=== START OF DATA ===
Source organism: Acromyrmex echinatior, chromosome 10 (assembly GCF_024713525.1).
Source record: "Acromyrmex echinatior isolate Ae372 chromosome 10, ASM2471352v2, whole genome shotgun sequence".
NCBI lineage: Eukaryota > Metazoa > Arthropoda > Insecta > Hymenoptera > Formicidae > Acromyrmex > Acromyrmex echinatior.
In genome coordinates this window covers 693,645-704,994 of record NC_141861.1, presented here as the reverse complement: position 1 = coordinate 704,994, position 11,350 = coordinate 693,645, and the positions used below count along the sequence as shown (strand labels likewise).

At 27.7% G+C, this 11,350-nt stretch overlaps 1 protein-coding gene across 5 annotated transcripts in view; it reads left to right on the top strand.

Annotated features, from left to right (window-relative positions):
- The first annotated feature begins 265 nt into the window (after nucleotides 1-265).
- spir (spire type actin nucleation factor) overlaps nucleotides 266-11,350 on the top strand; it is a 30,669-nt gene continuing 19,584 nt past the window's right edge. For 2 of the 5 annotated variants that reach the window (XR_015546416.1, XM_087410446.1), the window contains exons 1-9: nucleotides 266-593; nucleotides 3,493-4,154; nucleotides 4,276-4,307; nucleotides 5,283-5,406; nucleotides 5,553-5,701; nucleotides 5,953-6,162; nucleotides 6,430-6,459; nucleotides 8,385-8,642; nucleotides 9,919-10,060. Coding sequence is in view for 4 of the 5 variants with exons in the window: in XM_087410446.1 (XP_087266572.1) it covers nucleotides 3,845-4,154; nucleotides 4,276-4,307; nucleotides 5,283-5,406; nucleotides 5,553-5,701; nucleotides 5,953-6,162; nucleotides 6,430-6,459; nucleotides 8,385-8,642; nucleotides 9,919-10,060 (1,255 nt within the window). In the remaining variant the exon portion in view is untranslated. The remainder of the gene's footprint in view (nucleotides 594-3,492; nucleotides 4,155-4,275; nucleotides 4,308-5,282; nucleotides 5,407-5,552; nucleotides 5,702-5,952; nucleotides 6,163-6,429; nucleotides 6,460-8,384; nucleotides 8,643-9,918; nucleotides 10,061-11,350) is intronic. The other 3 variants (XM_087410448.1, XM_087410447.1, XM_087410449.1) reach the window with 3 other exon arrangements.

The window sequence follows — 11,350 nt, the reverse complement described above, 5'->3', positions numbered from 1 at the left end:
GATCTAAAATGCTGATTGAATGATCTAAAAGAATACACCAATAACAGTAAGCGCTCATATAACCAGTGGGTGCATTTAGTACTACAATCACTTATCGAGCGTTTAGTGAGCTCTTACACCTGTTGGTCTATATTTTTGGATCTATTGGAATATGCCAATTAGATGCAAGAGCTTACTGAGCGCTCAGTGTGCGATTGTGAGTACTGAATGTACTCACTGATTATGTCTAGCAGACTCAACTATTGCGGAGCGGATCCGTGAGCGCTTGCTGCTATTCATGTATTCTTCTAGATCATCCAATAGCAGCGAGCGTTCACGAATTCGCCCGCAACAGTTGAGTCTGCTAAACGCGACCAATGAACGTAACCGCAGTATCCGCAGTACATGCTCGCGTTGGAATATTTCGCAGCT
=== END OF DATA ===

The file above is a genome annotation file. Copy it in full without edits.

Source organism: Acromyrmex echinatior, chromosome 10 (assembly GCF_024713525.1).
Source record: "Acromyrmex echinatior isolate Ae372 chromosome 10, ASM2471352v2, whole genome shotgun sequence".
NCBI lineage: Eukaryota > Metazoa > Arthropoda > Insecta > Hymenoptera > Formicidae > Acromyrmex > Acromyrmex echinatior.
In genome coordinates this window covers 693,645-704,994 of record NC_141861.1, presented here as the reverse complement: position 1 = coordinate 704,994, position 11,350 = coordinate 693,645, and the positions used below count along the sequence as shown (strand labels likewise).

At 27.7% G+C, this 11,350-nt stretch overlaps 1 protein-coding gene across 5 annotated transcripts in view; it reads left to right on the top strand.

Annotated features, from left to right (window-relative positions):
- The first annotated feature begins 265 nt into the window (after nucleotides 1-265).
- spir (spire type actin nucleation factor) overlaps nucleotides 266-11,350 on the top strand; it is a 30,669-nt gene continuing 19,584 nt past the window's right edge. For 2 of the 5 annotated variants that reach the window (XR_015546416.1, XM_087410446.1), the window contains exons 1-9: nucleotides 266-593; nucleotides 3,493-4,154; nucleotides 4,276-4,307; nucleotides 5,283-5,406; nucleotides 5,553-5,701; nucleotides 5,953-6,162; nucleotides 6,430-6,459; nucleotides 8,385-8,642; nucleotides 9,919-10,060. Coding sequence is in view for 4 of the 5 variants with exons in the window: in XM_087410446.1 (XP_087266572.1) it covers nucleotides 3,845-4,154; nucleotides 4,276-4,307; nucleotides 5,283-5,406; nucleotides 5,553-5,701; nucleotides 5,953-6,162; nucleotides 6,430-6,459; nucleotides 8,385-8,642; nucleotides 9,919-10,060 (1,255 nt within the window). In the remaining variant the exon portion in view is untranslated. The remainder of the gene's footprint in view (nucleotides 594-3,492; nucleotides 4,155-4,275; nucleotides 4,308-5,282; nucleotides 5,407-5,552; nucleotides 5,702-5,952; nucleotides 6,163-6,429; nucleotides 6,460-8,384; nucleotides 8,643-9,918; nucleotides 10,061-11,350) is intronic. The other 3 variants (XM_087410448.1, XM_087410447.1, XM_087410449.1) reach the window with 3 other exon arrangements.

The window sequence follows — 11,350 nt, the reverse complement described above, 5'->3', positions numbered from 1 at the left end:
GATCTAAAATGCTGATTGAATGATCTAAAAGAATACACCAATAACAGTAAGCGCTCATATAACCAGTGGGTGCATTTAGTACTACAATCACTTATCGAGCGTTTAGTGAGCTCTTACACCTGTTGGTCTATATTTTTGGATCTATTGGAATATGCCAATTAGATGCAAGAGCTTACTGAGCGCTCAGTGTGCGATTGTGAGTACTGAATGTACTCACTGATTATGTCTAGCAGACTCAACTATTGCGGAGCGGATCCGTGAGCGCTTGCTGCTATTCATGTATTCTTCTAGATCATCCAATAGCAGCGAGCGTTCACGAATTCGCCCGCAACAGTTGAGTCTGCTAAACGCGACCAATGAACGTAACCGCAGTATCCGCAGTACATGCTCGCGTTGGAATATTTCGCAGCT